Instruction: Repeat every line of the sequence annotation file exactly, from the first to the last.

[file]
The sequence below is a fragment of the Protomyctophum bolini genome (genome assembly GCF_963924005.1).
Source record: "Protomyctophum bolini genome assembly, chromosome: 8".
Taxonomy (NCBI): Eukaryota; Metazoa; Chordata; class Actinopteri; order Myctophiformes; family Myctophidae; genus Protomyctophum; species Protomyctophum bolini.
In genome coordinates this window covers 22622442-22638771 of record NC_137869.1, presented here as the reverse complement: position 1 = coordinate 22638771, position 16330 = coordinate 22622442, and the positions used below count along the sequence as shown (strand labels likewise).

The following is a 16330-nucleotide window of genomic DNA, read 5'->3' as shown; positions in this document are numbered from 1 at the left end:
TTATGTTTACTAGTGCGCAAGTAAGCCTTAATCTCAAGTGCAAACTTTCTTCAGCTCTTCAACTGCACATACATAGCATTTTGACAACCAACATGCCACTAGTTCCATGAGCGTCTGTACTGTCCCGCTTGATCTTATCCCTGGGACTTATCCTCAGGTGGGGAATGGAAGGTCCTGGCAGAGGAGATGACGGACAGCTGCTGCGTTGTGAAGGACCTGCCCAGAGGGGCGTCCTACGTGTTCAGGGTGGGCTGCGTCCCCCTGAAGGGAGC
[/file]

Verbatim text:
The sequence below is a fragment of the Protomyctophum bolini genome (genome assembly GCF_963924005.1).
Source record: "Protomyctophum bolini genome assembly, chromosome: 8".
Taxonomy (NCBI): Eukaryota; Metazoa; Chordata; class Actinopteri; order Myctophiformes; family Myctophidae; genus Protomyctophum; species Protomyctophum bolini.
In genome coordinates this window covers 22622442-22638771 of record NC_137869.1, presented here as the reverse complement: position 1 = coordinate 22638771, position 16330 = coordinate 22622442, and the positions used below count along the sequence as shown (strand labels likewise).

The following is a 16330-nucleotide window of genomic DNA, read 5'->3' as shown; positions in this document are numbered from 1 at the left end:
TTATGTTTACTAGTGCGCAAGTAAGCCTTAATCTCAAGTGCAAACTTTCTTCAGCTCTTCAACTGCACATACATAGCATTTTGACAACCAACATGCCACTAGTTCCATGAGCGTCTGTACTGTCCCGCTTGATCTTATCCCTGGGACTTATCCTCAGGTGGGGAATGGAAGGTCCTGGCAGAGGAGATGACGGACAGCTGCTGCGTTGTGAAGGACCTGCCCAGAGGGGCGTCCTACGTGTTCAGGGTGGGCTGCGTCCCCCTGAAGGGAGC